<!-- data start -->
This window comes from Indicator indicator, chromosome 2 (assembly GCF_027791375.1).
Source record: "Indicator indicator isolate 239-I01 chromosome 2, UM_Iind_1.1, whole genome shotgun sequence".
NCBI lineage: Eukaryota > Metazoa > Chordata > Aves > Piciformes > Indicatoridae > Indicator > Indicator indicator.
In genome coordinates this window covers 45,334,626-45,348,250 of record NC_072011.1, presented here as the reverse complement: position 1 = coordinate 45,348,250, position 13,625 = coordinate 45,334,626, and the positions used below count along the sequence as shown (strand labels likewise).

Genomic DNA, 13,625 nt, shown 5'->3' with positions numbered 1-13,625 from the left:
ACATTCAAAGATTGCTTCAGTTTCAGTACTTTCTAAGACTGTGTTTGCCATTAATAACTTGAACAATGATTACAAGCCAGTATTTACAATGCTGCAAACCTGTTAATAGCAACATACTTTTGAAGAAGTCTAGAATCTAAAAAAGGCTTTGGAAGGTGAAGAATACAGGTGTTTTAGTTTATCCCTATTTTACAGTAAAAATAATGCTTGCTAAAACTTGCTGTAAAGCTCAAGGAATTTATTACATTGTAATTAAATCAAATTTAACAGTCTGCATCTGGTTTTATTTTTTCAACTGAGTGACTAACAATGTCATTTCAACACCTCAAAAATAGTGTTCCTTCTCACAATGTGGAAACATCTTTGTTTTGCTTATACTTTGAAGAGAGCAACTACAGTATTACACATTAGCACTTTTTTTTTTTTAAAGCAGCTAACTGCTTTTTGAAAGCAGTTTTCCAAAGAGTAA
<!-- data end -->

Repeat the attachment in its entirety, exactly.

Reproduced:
This window comes from Indicator indicator, chromosome 2 (assembly GCF_027791375.1).
Source record: "Indicator indicator isolate 239-I01 chromosome 2, UM_Iind_1.1, whole genome shotgun sequence".
NCBI lineage: Eukaryota > Metazoa > Chordata > Aves > Piciformes > Indicatoridae > Indicator > Indicator indicator.
In genome coordinates this window covers 45,334,626-45,348,250 of record NC_072011.1, presented here as the reverse complement: position 1 = coordinate 45,348,250, position 13,625 = coordinate 45,334,626, and the positions used below count along the sequence as shown (strand labels likewise).

Genomic DNA, 13,625 nt, shown 5'->3' with positions numbered 1-13,625 from the left:
ACATTCAAAGATTGCTTCAGTTTCAGTACTTTCTAAGACTGTGTTTGCCATTAATAACTTGAACAATGATTACAAGCCAGTATTTACAATGCTGCAAACCTGTTAATAGCAACATACTTTTGAAGAAGTCTAGAATCTAAAAAAGGCTTTGGAAGGTGAAGAATACAGGTGTTTTAGTTTATCCCTATTTTACAGTAAAAATAATGCTTGCTAAAACTTGCTGTAAAGCTCAAGGAATTTATTACATTGTAATTAAATCAAATTTAACAGTCTGCATCTGGTTTTATTTTTTCAACTGAGTGACTAACAATGTCATTTCAACACCTCAAAAATAGTGTTCCTTCTCACAATGTGGAAACATCTTTGTTTTGCTTATACTTTGAAGAGAGCAACTACAGTATTACACATTAGCACTTTTTTTTTTTTAAAGCAGCTAACTGCTTTTTGAAAGCAGTTTTCCAAAGAGTAA